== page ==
USF World held its annual Education Abroad Fair on Tuesday to provide students a glimpse into the opportunities available to them. Booths dedicated to each program and GloBull Ambassadors — students who have studied abroad and returned to share their experience — filled the Marshall Student Center (MSC) Ballroom.
Students of every level milled about the fair, learning about various programs from veteran program attendees. One such attendee, now a GloBull Ambassador, got started at a fair like Tuesday’s.
Kathryn Harring spent 40 days living and studying on a sailboat.
Harring, a junior majoring in Environmental Science, studied abroad for a SeaMester. The program, which is run through a third party study abroad group, allows students to enroll in coursework while sailing around the world for anywhere from 20 to 90 days.
The students visit areas like the Pacific Ocean and Society Islands, the Lesser Antilles, the Mediterrranean and the Atlantic, among others. Academic coursework includes lessons in marine biology and oceanography through diving, geology through hiking and more, according to the program’s website.
This was the kind of study Harring said she experienced on her study abroad trip. During this time, she had to adjust to life on a sailboat with a small group of peers.
“It was a big culture shock originally … You just learn so much about yourself by having to be in that kind of close quarters with everyone,” Harring said. “It’s just indescribable how amazing an experience it is.”
She became close friends with the people she lived and traveled with; and she said she is in the process of planning visits to see some of them in the near future.
Harring’s interest in travel made her immerse herself in a Study Abroad Fair on the USF St. Petersburg campus her freshman year, talking to every booth and grabbing every brochure and later deciding on SeaMester.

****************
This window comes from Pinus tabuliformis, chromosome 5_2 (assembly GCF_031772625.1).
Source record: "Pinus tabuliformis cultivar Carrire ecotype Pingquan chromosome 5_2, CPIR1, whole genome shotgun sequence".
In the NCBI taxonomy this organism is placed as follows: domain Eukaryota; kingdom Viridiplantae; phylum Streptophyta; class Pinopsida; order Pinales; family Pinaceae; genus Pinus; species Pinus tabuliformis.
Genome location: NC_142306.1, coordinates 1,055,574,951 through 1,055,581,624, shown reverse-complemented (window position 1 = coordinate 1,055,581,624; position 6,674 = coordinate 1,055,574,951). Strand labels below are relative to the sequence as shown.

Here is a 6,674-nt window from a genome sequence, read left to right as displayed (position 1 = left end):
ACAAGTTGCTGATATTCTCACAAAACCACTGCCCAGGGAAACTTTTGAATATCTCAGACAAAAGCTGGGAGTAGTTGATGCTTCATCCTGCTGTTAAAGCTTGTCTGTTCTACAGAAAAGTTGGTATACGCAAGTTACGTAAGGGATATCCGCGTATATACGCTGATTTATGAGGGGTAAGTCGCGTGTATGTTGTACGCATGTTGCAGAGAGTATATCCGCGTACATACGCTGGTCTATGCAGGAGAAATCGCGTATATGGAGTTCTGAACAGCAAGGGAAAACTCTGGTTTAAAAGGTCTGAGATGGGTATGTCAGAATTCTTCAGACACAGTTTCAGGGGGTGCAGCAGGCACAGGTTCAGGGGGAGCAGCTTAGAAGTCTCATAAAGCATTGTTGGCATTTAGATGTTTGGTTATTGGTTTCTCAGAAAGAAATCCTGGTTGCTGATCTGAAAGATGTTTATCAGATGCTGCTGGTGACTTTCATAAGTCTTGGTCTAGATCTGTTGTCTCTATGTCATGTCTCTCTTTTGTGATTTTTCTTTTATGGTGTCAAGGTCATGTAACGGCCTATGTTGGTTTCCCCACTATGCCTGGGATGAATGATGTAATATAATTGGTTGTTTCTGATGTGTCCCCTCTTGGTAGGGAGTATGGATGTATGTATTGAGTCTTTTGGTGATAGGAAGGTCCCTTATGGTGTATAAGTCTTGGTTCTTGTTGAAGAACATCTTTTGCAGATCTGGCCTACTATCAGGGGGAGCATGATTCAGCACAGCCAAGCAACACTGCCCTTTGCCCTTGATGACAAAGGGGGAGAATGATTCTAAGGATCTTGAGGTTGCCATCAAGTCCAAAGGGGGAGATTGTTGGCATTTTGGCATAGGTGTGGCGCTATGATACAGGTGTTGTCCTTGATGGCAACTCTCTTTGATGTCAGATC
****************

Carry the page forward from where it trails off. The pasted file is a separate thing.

Now she is a GloBull Ambassador, sharing her experiences with other students.
Harring said she considers her experience studying abroad with SeaMester invaluable. However, she never would have found it or the resources that helped her through the process without visiting the Study Abroad Fair.
The Global Citizens Project, the Office of National Scholarships and Student Health Services were also in attendance at Tuesday’s fair, joined by third party organizations including The Education Abroad Network and USAC. Music from several represented countries played in the ballroom and popcorn was served.
This congregation of study abroad options was exactly the goal of the Education Abroad Office, Chris Haynes, Student Program Coordinator for the USF Education Abroad Office, said. According to Haynes, the fair is important because it provides an opportunity for students to speak one-on-one with the people running each trip and see how each trip can fit their needs. The fair also provided students with resources for reducing the anxiety evoked by traveling abroad.
“It’s everything at once. If you were undecided on a program or you just were one of those people that [said] ‘I want to study abroad’ … you can’t have a better venue then to have … all of your providers on hand,” Haynes said. “You get the little nuances … that you can’t always tell from the Internet.”
Haynes said the most rewarding thing is seeing the students get excited about studying abroad. It’s part of a larger USF focus on studying abroad as a whole — something which Jim Pulos, associate director of education abroad, thinks is only logical to include in the education of USF students on their way to becoming global citizens.
“I think one of the highlights of USF’s many great missions is to prepare our students to be global citizens. USF really truly is striving to prepare students to be the most well-rounded … (and) most competitive when they leave USF … and we know that that now means being an international citizen,” Pulos said.
Pulos was at the USF in Florence booth at the fair, one of the many large trips offered to USF students of all majors.
There are two study abroad fairs per academic year, one in fall and one in spring. The planning for the fall semester fair started back in mid-summer. Haynes said the biggest part of the process was coordination and cooperation across the different USF offices and departments.
Faculty and other trip leaders have to be contacted, which Haynes said can sometimes be difficult due to those leaders either being out of the office or on study abroad trips during the summer. During that time, however, the planners take care of room reservations, food and other items. The MSC takes care of room setup and arrangement.
The next Study Abroad Fair will be held during the spring semester. For the rest of the fall semester, the Education Abroad Office will be hosting information sessions. Details for these events, as well as office hours and location, can be found at educationabroad.global.usf.edu.